etc.) a fairly logical system is in existence.
Nearly all the work of the executive govern-
ment is divided among about fifteen main de-
partments. At the head of each department is
a political chief who sits in the Cabinet and who
is assisted by another member of the Govern-
ment, who generally sits in that House in which
the Cabinet member does not sit.

In 1906 the Departmental chiefs and their
Parliamentary assistants were: for Finance, the
Chancellor of the Exchequer assisted by the
Financial Secretary to the Treasury; for the
Home Office (Police, etc.), Foreign Office,
Colonial Office, War Office and India Office,



a Secretary of State with a Parliamentary
Undersecretary in each case; for Scotland and
Ireland, a Secretary and Chief Secretary; the
President of the Local Government Board
(dealing with Poor Relief, Public Health and
other functions administered by local authori-
ties), with a Parliamentary Undersecretary;
the President of the Board of Education, whose
assistant (in the House of Lords) is called
Lord President of the Council and is (1906) in
the Cabinet; the President of the Board of
Trade, with a Parliamentary Undersecretary;
the President of the Board of Agriculture, with-
out one; and the Postmaster General.

Billiography. — The only book on the whole
subject is D. B. Eaton's < English Civil Service 1
(1880), a careful record of facts, but written
without special knowledge of English conditions.
The rise of the Indian civil service is admirably
treated in A. L. Lowell's < Colonial Civil Ser-
vice ) (1900). But the main sources are the re-
ports and evidence of the successive Parlia-
mentary committees and royal commissions
which have sat on the subject, especially the
Report of Sir Stafford Northcote and Sir
Charles Trevelyan (1854), Reports and Papers
on the reorganization of the Civil Service ( 1854-
55), The Select Committee on the Civil Service
(i860), The Play fair Commission (1874), and
the Ridley Commission (1887). For the or-
ganization of government departments, consult
Sir William Anson's <Law and Custom of the
Constitution^ Vol. II.

Graham Wallas,
Member of the London County Council; author

of i Life of Francis Place* ; Lecturer at the

London School of Economics.



THE JUNIOR PARTNERS.



14. Great Britain — Scottish History.

From the Invasion of Agricola in 80 a. d. to the
Death of Alexander III. in 1286.— In the main
lines of its development Scotland has from
the beginning been subjected to the same
general influences that have determined the
civilization of all the countries of Western
Christendom. Like each of these countries,
However, it has had a history of its own
which has given a specific stamp to the
character of its people, to its institutions,
laws, customs, and social arrangements.
Among the nations of Europe Scotland has
an individuality as distinctive as that of any
of its more powerful neighbors, and it has
made its own contribution to the general
sum of knowledge and to the advancement
of humanity. Let us in a rapid survey glance
at the general and special conditions under
which her people became a nation and ac-
quired the characteristics by which she is
known to the world.

Remof as is her geographical position,
Scotland, from the moment it appears in
history, was an integral part of Western
Europe. Like England, France, and other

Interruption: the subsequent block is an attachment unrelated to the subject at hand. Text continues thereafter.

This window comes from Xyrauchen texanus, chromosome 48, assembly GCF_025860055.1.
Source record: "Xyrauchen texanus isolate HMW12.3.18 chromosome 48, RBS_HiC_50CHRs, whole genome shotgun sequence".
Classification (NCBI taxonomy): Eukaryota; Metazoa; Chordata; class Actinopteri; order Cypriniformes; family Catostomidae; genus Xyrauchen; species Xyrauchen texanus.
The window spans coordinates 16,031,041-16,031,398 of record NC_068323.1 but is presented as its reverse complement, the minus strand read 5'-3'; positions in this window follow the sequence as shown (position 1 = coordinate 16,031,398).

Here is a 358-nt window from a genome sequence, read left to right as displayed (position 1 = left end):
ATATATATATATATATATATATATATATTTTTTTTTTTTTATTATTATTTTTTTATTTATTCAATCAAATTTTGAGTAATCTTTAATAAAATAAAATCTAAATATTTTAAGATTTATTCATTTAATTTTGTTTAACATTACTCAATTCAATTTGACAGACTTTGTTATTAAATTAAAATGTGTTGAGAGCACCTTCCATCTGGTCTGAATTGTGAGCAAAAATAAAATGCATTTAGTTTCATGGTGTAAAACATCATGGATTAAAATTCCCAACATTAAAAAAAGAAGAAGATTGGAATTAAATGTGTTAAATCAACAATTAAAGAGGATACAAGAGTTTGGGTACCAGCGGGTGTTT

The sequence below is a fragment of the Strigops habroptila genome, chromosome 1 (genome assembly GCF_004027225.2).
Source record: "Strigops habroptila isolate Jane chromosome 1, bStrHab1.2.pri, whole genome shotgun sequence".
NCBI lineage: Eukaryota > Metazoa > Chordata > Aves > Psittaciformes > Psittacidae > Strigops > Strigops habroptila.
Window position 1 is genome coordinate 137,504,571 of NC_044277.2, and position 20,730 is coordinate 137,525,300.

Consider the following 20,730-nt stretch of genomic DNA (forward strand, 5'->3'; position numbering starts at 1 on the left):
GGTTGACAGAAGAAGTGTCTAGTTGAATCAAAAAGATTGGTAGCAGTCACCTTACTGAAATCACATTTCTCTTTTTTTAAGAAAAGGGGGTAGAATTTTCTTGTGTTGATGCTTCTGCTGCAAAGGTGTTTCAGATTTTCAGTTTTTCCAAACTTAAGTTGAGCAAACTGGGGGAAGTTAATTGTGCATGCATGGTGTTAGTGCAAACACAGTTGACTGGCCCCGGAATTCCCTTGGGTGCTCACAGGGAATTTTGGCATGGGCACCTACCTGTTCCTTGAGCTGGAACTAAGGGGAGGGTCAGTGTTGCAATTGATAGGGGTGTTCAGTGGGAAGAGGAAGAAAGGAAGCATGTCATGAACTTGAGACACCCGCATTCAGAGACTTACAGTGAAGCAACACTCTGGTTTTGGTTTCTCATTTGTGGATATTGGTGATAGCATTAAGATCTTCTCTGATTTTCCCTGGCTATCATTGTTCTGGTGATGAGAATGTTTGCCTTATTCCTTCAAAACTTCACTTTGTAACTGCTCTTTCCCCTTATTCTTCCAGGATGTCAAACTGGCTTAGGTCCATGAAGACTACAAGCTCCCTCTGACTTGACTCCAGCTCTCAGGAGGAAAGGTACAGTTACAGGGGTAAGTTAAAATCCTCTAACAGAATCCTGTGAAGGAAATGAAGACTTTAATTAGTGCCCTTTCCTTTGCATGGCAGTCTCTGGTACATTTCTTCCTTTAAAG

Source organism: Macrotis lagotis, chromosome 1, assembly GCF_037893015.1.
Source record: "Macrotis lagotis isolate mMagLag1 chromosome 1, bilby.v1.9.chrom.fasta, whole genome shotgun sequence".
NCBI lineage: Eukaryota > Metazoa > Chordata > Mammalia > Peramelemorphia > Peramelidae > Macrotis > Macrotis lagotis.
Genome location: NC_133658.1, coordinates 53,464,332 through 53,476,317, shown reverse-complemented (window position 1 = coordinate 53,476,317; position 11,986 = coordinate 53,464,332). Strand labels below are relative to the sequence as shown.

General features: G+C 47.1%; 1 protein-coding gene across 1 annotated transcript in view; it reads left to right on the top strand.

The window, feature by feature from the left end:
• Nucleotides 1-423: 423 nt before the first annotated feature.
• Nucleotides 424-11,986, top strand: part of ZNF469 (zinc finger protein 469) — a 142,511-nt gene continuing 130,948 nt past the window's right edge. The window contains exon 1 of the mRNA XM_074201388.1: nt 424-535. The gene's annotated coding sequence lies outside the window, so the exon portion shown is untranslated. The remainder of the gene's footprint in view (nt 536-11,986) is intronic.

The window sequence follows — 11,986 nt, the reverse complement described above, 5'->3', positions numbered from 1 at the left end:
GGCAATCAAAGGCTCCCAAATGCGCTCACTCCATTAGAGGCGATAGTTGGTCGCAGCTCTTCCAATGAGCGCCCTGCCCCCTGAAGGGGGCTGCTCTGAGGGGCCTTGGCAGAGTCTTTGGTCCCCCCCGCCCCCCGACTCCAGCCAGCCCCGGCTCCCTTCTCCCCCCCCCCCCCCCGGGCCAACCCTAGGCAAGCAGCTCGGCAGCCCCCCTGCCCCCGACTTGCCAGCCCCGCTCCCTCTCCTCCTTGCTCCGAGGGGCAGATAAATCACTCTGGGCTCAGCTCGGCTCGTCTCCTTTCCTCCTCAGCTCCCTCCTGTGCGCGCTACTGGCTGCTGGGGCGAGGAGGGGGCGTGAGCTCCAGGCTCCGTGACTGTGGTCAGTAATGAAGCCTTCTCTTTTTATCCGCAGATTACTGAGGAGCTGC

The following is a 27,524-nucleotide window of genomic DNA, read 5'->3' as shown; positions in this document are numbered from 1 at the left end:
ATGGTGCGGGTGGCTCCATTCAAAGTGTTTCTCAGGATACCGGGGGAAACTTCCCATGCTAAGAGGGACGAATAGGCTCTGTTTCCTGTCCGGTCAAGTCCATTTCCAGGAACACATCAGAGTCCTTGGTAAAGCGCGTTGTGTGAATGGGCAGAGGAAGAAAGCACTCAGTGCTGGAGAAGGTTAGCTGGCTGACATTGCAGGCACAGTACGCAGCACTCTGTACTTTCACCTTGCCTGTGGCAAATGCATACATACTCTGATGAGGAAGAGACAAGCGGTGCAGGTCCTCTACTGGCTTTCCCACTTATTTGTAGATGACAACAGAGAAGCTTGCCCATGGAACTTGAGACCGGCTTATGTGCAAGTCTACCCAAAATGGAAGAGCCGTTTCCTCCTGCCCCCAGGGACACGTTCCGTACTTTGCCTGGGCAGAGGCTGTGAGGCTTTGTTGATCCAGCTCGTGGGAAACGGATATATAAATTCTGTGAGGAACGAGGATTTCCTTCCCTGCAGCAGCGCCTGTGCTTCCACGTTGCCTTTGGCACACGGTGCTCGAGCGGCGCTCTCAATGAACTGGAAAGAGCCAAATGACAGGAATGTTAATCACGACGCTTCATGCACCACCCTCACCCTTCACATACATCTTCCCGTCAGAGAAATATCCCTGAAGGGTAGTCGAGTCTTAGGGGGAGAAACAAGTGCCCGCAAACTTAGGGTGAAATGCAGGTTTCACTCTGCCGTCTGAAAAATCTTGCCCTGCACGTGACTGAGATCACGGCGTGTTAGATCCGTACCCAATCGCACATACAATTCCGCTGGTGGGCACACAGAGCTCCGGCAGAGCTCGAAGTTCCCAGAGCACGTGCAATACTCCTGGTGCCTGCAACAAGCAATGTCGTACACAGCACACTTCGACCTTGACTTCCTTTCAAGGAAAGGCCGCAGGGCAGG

countries she also came under the domina-
tion of the Roman Empire, and her history
begins with the invasion of Agricola in the
V*ar 80 a.d. In her case, however (and it is



a note of difference at the very beginning
of her history), the Roman dominion never
passed beyond a military occupation, and,
except material remains, left no permanent
impression of its presence. The next power-
ful influence that helped to determine the
future of Europe was the spread of
Christianity, and for this influence Scotland
had not long to wait. About the year 563
Saint Columba introduced Irish Christianity
into the country north of the River Forth,
and by the first quarter of the 8th century
the whole of North Britain came nominally
under the jurisdiction of the Bishop of
Rome. Christianity was a common factor in
the process which led to the formation of the
nations of Western Europe, but in Scotland,
as in other countries, there were specific
conditions that determined the character of
her development and permanently influenced
the genius of her people. There was first the
physical nature of the country, and, second,
the fact that peoples speaking different lan-
guages divided the land between them. As
far as her internal history is concerned, the
dominating physical fact was the division of
its surface into a Highland and a Lowland
country. The River Forth ff that bridles the
wild Highlandman,® dividing these two ter-
ritorial sections by a natural line, has been,



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GREAT BRITAIN — SCOTTISH HISTORY



in fact, a determining factor in the develop-
ment of the Scottish nation. To the north
and the south of the Forth respectively
there have existed to the present day two
distinct peoples, speaking different languages
and possessing different characteristics,
partly the result of original racial idiosyn-
crasies and partly the result of their respec-
tive histories. The mutual relations between
these two peoples, it will be seen, have been
of the first importance in the history of the
Scottish nation.

In the first quarter of the -nth century
the entire mainland of Scotland was nom-
inally consolidated under one ruler, Mal-
colm II., who came of the Celtic race beyond
the Forth. Though territorially consoli-
dated, however, there was little cohesion
between the northern and southern sections
of the Kingdom, and the process in the next
stage of national development (1100-1300;
was the knitting of the bonds between the
different peoples and their gradual subjection
to an acknowledged head. In this process,
also, there were general causes at work
which were common to Christendom, and
causes which were peculiar to Scotland her-
self. The general causes were the introduc-
tion of the feudal system, the organization
of the Church with Rome as its centre, and